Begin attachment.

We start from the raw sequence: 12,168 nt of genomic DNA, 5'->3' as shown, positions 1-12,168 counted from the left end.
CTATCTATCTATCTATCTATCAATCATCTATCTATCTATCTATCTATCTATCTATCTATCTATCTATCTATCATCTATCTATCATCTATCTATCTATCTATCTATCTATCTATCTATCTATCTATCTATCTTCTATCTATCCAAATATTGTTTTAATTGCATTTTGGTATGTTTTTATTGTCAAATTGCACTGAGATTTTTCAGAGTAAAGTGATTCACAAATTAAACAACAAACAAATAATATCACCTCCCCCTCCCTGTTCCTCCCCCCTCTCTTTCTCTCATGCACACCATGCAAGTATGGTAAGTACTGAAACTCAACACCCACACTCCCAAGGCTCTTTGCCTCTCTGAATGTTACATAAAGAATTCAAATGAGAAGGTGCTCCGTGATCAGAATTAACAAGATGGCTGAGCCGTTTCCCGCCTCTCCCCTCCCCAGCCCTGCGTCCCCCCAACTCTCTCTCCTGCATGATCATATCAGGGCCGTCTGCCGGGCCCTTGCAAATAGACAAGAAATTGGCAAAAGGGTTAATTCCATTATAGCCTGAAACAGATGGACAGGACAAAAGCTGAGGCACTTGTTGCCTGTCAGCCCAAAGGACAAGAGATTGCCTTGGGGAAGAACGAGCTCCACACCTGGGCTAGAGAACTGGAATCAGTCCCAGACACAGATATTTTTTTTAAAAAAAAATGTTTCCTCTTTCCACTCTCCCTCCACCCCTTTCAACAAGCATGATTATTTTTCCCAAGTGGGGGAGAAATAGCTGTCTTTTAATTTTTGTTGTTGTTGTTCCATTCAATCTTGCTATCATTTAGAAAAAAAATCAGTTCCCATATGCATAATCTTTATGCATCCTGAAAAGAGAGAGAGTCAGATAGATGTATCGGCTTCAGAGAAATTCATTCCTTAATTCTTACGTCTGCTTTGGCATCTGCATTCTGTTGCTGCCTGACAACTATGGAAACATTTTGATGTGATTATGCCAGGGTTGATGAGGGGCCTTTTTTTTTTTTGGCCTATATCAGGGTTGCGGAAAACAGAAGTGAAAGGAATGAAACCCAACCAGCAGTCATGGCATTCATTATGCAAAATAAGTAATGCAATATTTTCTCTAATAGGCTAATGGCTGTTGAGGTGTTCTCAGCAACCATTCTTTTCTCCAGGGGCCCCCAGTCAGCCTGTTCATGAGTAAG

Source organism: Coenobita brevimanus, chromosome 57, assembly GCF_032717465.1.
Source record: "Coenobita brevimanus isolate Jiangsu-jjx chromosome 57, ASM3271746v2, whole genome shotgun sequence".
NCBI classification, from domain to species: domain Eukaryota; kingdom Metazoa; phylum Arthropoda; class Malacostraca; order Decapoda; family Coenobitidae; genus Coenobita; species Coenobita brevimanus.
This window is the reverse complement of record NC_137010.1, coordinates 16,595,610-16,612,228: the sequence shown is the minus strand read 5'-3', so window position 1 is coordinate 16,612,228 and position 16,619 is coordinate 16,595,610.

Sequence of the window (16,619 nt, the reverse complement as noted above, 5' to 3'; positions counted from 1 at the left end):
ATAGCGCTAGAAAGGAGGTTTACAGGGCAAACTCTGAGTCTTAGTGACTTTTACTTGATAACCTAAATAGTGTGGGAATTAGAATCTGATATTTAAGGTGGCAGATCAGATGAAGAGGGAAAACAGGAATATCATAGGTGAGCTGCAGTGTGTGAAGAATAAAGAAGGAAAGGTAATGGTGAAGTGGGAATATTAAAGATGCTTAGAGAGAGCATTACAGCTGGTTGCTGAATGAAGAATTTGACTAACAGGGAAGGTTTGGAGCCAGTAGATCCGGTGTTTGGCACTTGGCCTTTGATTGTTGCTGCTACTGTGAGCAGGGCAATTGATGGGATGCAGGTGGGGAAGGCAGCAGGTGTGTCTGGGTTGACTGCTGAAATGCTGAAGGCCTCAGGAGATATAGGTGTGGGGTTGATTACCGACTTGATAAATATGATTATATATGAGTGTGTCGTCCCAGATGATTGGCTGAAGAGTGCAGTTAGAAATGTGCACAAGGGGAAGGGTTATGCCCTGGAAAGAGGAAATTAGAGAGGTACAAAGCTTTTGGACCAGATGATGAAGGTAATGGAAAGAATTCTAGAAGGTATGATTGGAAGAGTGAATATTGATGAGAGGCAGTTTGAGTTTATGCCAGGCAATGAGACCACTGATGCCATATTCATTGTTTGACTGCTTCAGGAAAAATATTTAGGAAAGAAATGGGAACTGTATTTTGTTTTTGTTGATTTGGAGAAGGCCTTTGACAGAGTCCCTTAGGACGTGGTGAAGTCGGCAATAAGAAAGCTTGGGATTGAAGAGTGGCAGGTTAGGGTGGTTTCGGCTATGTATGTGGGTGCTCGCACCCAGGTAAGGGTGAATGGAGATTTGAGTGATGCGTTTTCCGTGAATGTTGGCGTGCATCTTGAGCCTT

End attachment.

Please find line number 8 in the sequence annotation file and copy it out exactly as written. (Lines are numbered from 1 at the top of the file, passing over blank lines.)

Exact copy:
ATAGCGCTAGAAAGGAGGTTTACAGGGCAAACTCTGAGTCTTAGTGACTTTTACTTGATAACCTAAATAGTGTGGGAATTAGAATCTGATATTTAAGGTGGCAGATCAGATGAAGAGGGAAAACAGGAATATCATAGGTGAGCTGCAGTGTGTGAAGAATAAAGAAGGAAAGGTAATGGTGAAGTGGGAATATTAAAGATGCTTAGAGAGAGCATTACAGCTGGTTGCTGAATGAAGAATTTGACTAACAGGGAAGGTTTGGAGCCAGTAGATCCGGTGTTTGGCACTTGGCCTTTGATTGTTGCTGCTACTGTGAGCAGGGCAATTGATGGGATGCAGGTGGGGAAGGCAGCAGGTGTGTCTGGGTTGACTGCTGAAATGCTGAAGGCCTCAGGAGATATAGGTGTGGGGTTGATTACCGACTTGATAAATATGATTATATATGAGTGTGTCGTCCCAGATGATTGGCTGAAGAGTGCAGTTAGAAATGTGCACAAGGGGAAGGGTTATGCCCTGGAAAGAGGAAATTAGAGAGGTACAAAGCTTTTGGACCAGATGATGAAGGTAATGGAAAGAATTCTAGAAGGTATGATTGGAAGAGTGAATATTGATGAGAGGCAGTTTGAGTTTATGCCAGGCAATGAGACCACTGATGCCATATTCATTGTTTGACTGCTTCAGGAAAAATATTTAGGAAAGAAATGGGAACTGTATTTTGTTTTTGTTGATTTGGAGAAGGCCTTTGACAGAGTCCCTTAGGACGTGGTGAAGTCGGCAATAAGAAAGCTTGGGATTGAAGAGTGGCAGGTTAGGGTGGTTTCGGCTATGTATGTGGGTGCTCGCACCCAGGTAAGGGTGAATGGAGATTTGAGTGATGCGTTTTCCGTGAATGTTGGCGTGCATCTTGAGCCTT